The point being if the party has some actual effect on the characters (or our view of them) then we are far more likely to remember it.

And then when she says, "But his party was on such and such date so i thought...", the fact we easily remember the party being part of the story and can follow her logic is more important than remembering the actual date itself.

On the other hand, if he just says, "I can't make it on the 21st, go to go to my kid's birthday party", and that's the only mention, it will feel expositional. The information has been placed, but it's unconnected to the narrative in any other way.

I see this approach a lot. You know the info's in there, and you've established the guy doesn't get on with his ex, no need to say anything else, the reader gets it. And they do, sort of, but in order maximise the pay-off later it really helps to take time to come up with something unexpected, emotional, funny, whatever to make the party stick in the reader's head, rather than the actual date.

Not sure if any of that's relevant to your particular story, but hope something in there helps.

Melissa Sugar said...

Yes, it's very relevant and helpful. I was struggling with the issue because the date will become an intrical part of solving the murder and the child's date of birth will also tie into the killer's motivation for the crime. Thank you. Your answer was extremely helpful. I can see the benefit of making the event, " bday party," play a role in the story, independent of the actual date. I revised some scenes a while back to include an argument between the protagonist and the man, about the party. She catches him in a couple of lies about the extent of his relationship with the ex. I also have a scene where another parent ( guest) at the party discloses information about the (ex) couple , but not with the intent of sharing the info or throwing it in the protagonist face. In fact she is unaware of their budding relationship and her comments are innocent and not directed toward the protagonist .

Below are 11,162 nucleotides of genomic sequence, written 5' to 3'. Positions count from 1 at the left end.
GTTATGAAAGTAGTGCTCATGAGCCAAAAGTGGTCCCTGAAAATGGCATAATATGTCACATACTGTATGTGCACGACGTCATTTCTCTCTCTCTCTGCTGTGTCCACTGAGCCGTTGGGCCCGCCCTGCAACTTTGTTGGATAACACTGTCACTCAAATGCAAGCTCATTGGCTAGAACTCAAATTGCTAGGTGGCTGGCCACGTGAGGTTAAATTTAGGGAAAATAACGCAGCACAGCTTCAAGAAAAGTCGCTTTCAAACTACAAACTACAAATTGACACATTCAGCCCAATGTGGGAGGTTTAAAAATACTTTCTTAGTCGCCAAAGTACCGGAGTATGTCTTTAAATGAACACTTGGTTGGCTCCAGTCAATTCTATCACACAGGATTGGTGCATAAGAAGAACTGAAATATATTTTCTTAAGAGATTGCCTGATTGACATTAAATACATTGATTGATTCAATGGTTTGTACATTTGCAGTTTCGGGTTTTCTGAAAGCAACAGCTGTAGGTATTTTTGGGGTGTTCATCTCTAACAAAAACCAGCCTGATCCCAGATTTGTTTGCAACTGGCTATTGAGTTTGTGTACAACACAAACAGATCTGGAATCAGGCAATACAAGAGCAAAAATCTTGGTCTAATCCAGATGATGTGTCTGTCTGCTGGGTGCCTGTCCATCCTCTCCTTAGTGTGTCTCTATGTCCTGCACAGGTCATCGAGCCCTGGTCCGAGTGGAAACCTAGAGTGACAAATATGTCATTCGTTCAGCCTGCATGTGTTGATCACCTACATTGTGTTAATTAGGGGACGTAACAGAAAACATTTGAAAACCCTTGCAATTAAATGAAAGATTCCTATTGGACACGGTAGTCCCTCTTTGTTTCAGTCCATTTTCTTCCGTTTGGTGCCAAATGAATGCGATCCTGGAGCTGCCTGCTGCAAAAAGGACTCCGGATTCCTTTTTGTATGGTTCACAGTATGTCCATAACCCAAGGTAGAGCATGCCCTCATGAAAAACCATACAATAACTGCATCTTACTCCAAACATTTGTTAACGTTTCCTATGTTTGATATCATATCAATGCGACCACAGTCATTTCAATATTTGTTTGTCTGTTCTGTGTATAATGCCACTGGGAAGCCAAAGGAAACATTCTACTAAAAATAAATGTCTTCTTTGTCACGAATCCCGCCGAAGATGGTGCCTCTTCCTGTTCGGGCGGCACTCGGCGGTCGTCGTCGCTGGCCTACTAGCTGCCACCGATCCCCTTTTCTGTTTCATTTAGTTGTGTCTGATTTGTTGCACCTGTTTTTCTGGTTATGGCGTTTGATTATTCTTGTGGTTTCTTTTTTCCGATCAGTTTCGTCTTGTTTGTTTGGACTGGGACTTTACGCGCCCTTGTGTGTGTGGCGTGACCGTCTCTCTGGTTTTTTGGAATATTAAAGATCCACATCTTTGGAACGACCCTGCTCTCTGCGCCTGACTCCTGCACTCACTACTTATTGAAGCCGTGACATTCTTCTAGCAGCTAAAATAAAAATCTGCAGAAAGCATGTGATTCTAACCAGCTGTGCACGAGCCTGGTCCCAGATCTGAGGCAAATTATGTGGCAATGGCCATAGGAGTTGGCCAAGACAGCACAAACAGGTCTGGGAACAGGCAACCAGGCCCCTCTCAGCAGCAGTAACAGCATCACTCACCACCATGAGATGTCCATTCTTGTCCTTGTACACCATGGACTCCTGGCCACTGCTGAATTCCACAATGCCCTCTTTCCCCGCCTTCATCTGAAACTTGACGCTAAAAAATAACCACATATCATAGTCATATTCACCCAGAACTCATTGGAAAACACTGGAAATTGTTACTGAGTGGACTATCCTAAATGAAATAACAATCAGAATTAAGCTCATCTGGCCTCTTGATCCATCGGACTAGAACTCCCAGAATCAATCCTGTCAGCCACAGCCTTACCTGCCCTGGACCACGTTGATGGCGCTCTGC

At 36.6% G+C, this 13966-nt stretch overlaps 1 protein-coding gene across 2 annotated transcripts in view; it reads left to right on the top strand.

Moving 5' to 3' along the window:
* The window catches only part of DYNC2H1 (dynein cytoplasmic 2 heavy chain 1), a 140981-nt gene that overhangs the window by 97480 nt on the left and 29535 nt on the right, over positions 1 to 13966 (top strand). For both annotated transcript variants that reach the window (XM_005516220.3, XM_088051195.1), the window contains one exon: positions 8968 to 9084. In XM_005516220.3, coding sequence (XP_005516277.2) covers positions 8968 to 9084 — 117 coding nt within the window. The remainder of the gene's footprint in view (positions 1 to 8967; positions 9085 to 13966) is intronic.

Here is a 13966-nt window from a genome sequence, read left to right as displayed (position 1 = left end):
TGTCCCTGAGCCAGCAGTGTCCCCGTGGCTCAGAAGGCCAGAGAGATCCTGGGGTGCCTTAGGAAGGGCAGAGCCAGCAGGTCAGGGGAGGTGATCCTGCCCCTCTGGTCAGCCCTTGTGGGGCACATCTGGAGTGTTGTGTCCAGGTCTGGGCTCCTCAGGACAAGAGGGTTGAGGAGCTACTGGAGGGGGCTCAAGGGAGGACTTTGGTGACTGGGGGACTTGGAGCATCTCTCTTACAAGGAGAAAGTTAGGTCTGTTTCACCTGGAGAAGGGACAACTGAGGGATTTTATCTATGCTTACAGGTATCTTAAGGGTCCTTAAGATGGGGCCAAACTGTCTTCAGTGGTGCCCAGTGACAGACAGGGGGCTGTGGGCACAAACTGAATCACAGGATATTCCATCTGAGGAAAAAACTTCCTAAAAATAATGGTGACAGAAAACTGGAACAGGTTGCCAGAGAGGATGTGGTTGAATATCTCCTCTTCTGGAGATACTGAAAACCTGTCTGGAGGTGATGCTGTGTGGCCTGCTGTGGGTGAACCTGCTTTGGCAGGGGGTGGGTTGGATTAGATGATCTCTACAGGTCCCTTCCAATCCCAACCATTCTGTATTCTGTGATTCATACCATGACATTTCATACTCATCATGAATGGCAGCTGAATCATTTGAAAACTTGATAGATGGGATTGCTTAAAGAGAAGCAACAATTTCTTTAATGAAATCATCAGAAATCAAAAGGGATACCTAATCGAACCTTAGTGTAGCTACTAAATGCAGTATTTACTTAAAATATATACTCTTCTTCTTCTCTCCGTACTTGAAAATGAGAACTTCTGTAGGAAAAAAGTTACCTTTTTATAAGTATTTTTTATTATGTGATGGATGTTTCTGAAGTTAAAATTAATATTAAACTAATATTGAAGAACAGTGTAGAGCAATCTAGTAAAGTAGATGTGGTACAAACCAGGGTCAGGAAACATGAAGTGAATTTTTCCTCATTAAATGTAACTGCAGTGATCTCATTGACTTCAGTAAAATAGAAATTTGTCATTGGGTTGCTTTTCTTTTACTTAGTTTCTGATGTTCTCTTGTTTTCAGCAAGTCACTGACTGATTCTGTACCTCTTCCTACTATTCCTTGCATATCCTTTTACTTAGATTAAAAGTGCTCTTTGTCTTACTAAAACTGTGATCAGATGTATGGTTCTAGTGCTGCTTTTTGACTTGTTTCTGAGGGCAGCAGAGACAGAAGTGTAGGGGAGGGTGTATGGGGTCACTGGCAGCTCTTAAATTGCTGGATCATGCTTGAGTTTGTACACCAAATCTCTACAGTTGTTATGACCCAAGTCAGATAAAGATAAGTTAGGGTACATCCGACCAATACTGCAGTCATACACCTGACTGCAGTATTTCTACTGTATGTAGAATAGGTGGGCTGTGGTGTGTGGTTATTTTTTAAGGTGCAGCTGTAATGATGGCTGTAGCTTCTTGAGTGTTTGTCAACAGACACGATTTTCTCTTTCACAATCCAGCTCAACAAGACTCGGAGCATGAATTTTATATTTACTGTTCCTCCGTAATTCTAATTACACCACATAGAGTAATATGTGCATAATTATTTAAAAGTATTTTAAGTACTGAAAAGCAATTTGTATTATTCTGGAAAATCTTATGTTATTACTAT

I appreciate your help . It's amazing how we can can read and re-read a few scenes over and over , knowing that something is missing or flat, but still unable to pinpoint the problem. Then someone can take the bare bones of those scenes ( like you have) and instantly come up with a solution. I suppose that's why we always need a pair of fresh and neutral eyes on our work. It makes sense now that I should concentrate on the event and not the date and find other ways for the date or the event to flow naturally in the story.

Thanks for taking the time to answer my question. I'm eager now to work on more ways for the party to have an effect on the crucial characters. I see the advantage of this and how it will make for a much better reveal later in the book. My brain is already spinning with ideas and ways to make the party memorable so when the time frame becomes crucial , hopefully the readers will remember the party from part one . Many thanks.

mooderino said...

@Melissa - you're very welcome.

Al Diaz said...

I loved to use red herrings on my stories but I'm not quite sure they had strong emotional connection. I must remember this part.

Kitty Bucholtz said...

Love your post! Best one I've read on red herrings, which I LOVE. JK Rowling does a great job with them, and her Harry Potter books were the first time I consciously thought, oh, not just for murder mysteries! :-) Great explanation, thanks!

Michael Offutt, Phantom Reader said...

M. Night Shyamalan was pretty good at red herrings. His career has kind of tanked though.